Well, frankly speaking, when we were thinking about testing online, we of course thought about Xbox Live. They have a better infrastructure. However, we have to start from the conversion stage from the PS2 MGS3 to converting to Xbox, meaning it will take up more time and it might cause a delay for MGS4. Therefore, I did not want to do that. Although I know that the PS2 online users are not so much Xbox Live users, I am still confident that I can get good feedback on the online aspect.
GS: Can you give us some insight into the sense of humor displayed in the Metal Gear trailers and the actual games?
HK: Well first of all, MGS is a stealth combat technician-type game where you have to sneak in on a mission, so the tension is really high, and when you get spotted, really the users are really surprised.
Well, since it is a game, you cannot keep from start to end It is going to take like tens and twenties of hours to clear the game, and you cannot keep this tension to the users from start to end, it will not last. I mean people can lapse with this tension.
So there needs to be a location where a laughter or "ease" stage were to come--ease from the tension needs to be there in order to actually ease the people on continuing to play the game. At the same time, start from scratch to bring up the tension level again. This is the same way that Hitchcock does it in the Hitchcock movies. So in scary movies, there is a scene of laughter so that everyone mellows down and then start to rise, the tension bar will start to rise again, and this is how we try to keep the gamers hooked to our game for 10 and 20 hours.
And also, all of my titles that I create, I really want people to feel something. I want people that play to feel sorrow, feel laughter, feel happy, feel fear--all of these real personal emotions I want the people to feel through my game, and that is one of the reasons.
GS: Now, obviously I don't think you can say much about 4, but maybe we can talk a little bit generally about what excites you about the new hardware and gameplay potential of the new system?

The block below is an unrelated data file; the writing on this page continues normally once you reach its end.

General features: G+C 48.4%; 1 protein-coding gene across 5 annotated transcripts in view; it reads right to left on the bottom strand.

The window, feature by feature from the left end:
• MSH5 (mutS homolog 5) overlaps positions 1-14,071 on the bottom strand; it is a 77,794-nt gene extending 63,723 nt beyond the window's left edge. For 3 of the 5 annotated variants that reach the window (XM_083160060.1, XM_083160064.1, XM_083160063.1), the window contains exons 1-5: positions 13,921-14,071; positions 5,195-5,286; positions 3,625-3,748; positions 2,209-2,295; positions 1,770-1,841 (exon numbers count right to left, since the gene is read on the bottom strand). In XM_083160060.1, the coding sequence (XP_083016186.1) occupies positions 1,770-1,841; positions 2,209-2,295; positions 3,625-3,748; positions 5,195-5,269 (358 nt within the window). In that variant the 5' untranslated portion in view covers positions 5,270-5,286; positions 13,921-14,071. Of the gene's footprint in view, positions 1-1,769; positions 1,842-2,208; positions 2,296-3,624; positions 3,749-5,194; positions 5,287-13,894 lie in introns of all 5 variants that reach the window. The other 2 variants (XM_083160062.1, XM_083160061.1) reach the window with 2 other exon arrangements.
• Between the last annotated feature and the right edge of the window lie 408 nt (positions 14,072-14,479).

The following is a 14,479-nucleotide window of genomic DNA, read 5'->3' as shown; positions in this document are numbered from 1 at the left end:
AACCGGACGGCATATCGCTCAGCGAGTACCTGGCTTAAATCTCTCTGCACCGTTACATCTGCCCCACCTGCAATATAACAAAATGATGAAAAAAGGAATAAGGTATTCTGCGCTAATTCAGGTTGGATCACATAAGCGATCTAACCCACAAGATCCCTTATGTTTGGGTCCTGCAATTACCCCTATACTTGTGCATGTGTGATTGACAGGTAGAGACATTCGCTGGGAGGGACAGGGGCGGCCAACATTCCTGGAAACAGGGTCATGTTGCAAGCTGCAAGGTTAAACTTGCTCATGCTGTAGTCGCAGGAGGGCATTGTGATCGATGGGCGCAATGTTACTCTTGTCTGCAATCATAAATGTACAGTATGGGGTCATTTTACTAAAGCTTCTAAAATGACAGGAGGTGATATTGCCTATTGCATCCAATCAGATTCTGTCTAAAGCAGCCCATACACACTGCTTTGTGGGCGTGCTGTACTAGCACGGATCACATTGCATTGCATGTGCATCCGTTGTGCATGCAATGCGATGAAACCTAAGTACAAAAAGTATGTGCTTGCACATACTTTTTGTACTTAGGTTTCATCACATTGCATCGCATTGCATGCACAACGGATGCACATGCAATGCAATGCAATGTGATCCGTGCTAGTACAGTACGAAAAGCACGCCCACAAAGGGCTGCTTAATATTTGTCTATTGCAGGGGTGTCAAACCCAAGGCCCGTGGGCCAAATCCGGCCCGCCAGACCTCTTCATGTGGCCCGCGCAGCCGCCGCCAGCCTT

HK: I said in the Sony conference I would like to concentrate on what we cannot see.
Well up to the days of today of game creating, if you...if I give an example of movie creation, it's like everyone was trying to raise...to make a better, prettier set. If you compete to make that set bigger or maybe prettier, it still doesn't make a difference. A set is a set. Meaning, you know, the back side is hollow, or it's all fake. For instance, if you were to create a fake jungle, the trees necessarily don't have to be trees. They could be plastic.
And with the next gen coming up, I think that most of the creators are thinking, oh, why don't we expand the size of the set or make the set prettier or concentrate on the things that the players can see. This direction will probably be the trend even in the next-gen console. And I think that no one can win or no one can make a breakthrough doing this. Therefore I would like to take a different approach, and that's why I said I want to concentrate on the things we cannot see.
So an example is, I do not want to create a set anymore. I want to create the environment from scratch. So if I were to continue the example of a jungle, I don't want to create fake jungles anymore. I would like to plant a tree, put a life-form in there, life program in there, so that in the game, when you water the plant, it will grow. If you don't water the plant, it will die. What I would like to present to the user is now play our hide-and-seek game in this real world, not the set jungle that everyone competes on.